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    Why Foreign Investments Don’t Work in Today’s Cuba

    Why Foreign Investments Don’t Work in Today’s Cuba / Dimas Castellano

    Dimas Castellanos, 17 January 2017 — By 2007, after forty-eight years of
    revolutionary rule, inefficiency and a lack of productivity had turned
    state-run farmland into fields infested with marabú weed. Meanwhile,
    food prices were increasing on the world market. In light of this
    situation, General Raúl Castro proposed “changing everything that needs
    to be changed.”

    Fast forward five years to May 2013 when the vice-president of the
    Council of State, Marino Murillo Jorge, publicly acknowledged that the
    methods used for decades to manage agricultural lands had not led to the
    necessary increase in production.

    The inefficiency was reflected in the gross domestic product (GDP),
    which fell regularly for years until reaching 1% during the first
    quarter of 2016 before falling to 0.9% at year’s end. In other words,
    Cuba entered into recession, a period of negative growth, in 2017. The
    result made the need for foreign investment a priority, a need from
    which no nation can escape, much less an underdeveloped country in a
    state of crisis.

    In 1982 Cuba passed Decree-Law No. 50, which legalized foreign
    investment. At the time, the prevailing attitude towards investors in
    those parts of the world which received Soviet subsidies was hostile.
    But the dissolution of the Soviet Union made it imperative in 1995 for
    the government to enact Law No. 77, a statute with many restrictions and
    an absence of legal protections for investors, who suffered the negative
    consequences.

    Of the roughly 400 joint venture firms that began operation in 2002,
    half ended up leaving the country. In spite of the negative result, the
    government did not repeal the statute until it became clear that
    investors were showing little interest in the Mariel Special Development
    Zone.

    Law No. 118 was passed in March 2014 but, though more flexible than its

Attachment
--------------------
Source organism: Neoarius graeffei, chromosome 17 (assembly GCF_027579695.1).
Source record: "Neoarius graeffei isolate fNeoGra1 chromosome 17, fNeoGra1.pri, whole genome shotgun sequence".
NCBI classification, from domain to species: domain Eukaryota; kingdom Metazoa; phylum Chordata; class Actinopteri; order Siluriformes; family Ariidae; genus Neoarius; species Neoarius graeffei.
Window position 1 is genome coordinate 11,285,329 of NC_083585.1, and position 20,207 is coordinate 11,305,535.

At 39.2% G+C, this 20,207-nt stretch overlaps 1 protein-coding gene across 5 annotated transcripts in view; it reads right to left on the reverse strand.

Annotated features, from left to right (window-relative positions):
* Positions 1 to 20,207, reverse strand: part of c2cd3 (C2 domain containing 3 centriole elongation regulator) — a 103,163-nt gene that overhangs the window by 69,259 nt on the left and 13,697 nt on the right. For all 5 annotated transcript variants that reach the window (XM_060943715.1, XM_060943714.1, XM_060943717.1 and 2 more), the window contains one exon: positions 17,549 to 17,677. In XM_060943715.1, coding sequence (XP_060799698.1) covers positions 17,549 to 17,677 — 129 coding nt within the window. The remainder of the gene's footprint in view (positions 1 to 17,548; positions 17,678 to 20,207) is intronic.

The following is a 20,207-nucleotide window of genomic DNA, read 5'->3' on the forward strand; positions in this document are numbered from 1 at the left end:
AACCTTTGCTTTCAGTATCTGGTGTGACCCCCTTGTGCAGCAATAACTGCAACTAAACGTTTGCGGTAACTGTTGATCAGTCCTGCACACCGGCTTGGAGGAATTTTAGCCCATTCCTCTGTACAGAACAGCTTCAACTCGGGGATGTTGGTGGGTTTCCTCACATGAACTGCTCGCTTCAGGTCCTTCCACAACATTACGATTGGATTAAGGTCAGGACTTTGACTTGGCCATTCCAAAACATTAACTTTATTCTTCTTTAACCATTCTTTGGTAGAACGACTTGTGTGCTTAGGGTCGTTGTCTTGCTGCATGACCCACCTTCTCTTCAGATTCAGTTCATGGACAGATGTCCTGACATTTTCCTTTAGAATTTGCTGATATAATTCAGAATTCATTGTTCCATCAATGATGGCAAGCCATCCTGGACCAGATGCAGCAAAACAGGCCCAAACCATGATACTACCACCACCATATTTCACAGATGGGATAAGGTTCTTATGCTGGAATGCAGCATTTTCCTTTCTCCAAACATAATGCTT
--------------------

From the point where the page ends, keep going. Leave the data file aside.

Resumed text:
predecessor, it too proved to be inadequate. According to Cuban
    authorities themselves, the country needed sustained GDP growth of 5% to
    7%. Achieving this would have required income and investment rates of at
    least 25%, which would have meant annual investment figures of between
    2.0 and 2.5 billion dollars.

    Last year, foreign investment did not exceed 6.5% of these figures.
    Under current conditions the only way of even getting close to this
    target would be to implement a series of measures, including the following:

    1. Allow Cubans — both those living on the island as well as those
    living overseas — to directly invest in the economy.

    2. Acknowledge the social purpose of property and private propeerty.
    Abolish prohibitions against its concentration in the hands of
    individuals or legal entities, the only purpose of which is to exclude
    Cubans from economic enterprise.

    3. Allow Cubans to engage in all manner of private sector manufacturing
    and customer service, and grant them legal status.

    4. Provide investors with legal guarantees that allow them to settle
    disputes with their Cuban business partners before a judicial body that
    is not subordinate to the party or the state, which otherwise would make
    the government both judge and plaintiff.

    5. Allow employers to freely hire their own employees.